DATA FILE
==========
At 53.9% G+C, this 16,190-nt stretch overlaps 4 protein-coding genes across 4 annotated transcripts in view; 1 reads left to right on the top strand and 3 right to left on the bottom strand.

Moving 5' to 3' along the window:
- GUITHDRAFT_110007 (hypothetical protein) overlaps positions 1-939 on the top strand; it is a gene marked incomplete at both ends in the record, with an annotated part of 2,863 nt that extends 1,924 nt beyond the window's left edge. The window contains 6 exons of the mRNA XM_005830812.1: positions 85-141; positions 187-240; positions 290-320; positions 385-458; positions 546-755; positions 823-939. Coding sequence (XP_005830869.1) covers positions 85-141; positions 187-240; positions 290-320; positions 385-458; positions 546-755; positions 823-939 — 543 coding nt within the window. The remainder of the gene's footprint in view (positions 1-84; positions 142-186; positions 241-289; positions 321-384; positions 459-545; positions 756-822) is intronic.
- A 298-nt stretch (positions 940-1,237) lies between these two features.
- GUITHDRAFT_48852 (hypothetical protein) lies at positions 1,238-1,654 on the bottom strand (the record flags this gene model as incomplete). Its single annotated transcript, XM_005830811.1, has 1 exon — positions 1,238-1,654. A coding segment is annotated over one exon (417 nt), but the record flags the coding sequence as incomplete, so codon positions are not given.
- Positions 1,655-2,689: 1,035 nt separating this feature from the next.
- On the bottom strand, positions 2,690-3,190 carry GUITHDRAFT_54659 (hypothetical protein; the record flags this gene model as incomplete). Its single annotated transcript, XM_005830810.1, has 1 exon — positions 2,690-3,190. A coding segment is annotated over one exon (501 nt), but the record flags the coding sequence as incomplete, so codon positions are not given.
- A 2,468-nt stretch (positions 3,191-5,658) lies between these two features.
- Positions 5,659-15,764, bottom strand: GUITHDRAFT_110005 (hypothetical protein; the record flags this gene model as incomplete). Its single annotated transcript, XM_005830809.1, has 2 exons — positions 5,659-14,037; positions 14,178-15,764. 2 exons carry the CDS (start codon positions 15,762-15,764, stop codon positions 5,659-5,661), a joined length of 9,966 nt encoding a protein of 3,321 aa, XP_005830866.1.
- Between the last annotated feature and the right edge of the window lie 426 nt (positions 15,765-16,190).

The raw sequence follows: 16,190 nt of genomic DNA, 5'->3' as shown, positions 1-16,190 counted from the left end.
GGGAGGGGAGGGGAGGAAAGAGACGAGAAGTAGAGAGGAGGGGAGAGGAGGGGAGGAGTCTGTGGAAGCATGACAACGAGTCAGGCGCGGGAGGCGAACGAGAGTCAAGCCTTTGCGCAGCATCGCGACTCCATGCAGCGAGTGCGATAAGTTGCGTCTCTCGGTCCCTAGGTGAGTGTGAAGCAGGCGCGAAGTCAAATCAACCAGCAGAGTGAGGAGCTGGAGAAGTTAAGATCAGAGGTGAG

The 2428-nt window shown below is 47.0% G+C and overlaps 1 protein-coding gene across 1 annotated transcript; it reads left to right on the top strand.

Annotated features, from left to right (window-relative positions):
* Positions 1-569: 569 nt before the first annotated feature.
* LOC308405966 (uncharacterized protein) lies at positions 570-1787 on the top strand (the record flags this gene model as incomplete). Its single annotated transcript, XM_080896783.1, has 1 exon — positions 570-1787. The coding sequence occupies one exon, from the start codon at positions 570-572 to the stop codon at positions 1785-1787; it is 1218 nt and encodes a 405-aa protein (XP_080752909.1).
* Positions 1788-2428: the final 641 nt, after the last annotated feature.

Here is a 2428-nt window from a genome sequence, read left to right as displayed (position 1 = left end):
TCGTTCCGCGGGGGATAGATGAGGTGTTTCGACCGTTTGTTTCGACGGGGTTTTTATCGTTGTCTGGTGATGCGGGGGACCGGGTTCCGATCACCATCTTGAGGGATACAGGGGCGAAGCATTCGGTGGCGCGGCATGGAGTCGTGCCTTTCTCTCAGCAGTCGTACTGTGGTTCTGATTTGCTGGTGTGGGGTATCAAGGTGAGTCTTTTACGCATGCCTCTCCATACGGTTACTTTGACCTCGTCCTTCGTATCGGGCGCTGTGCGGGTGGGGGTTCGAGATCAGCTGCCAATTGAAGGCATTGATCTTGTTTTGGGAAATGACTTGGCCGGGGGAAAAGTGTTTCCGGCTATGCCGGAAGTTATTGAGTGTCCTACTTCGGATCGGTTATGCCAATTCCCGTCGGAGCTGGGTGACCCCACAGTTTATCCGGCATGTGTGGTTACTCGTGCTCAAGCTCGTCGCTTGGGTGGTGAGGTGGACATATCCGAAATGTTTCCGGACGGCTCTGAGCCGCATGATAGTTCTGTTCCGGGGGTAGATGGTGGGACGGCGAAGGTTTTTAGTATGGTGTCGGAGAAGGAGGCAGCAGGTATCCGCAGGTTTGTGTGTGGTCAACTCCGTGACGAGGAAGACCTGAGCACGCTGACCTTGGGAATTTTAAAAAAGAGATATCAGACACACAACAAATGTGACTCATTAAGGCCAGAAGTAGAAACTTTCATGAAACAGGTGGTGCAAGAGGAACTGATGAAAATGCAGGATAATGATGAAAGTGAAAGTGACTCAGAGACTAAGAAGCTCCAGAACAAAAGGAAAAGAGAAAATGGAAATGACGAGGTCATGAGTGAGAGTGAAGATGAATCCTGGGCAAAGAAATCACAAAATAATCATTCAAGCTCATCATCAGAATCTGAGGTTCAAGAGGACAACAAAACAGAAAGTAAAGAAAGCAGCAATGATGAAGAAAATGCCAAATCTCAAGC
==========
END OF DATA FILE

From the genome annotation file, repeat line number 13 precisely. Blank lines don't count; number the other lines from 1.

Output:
The 2428-nt window shown below is 47.0% G+C and overlaps 1 protein-coding gene across 1 annotated transcript; it reads left to right on the top strand.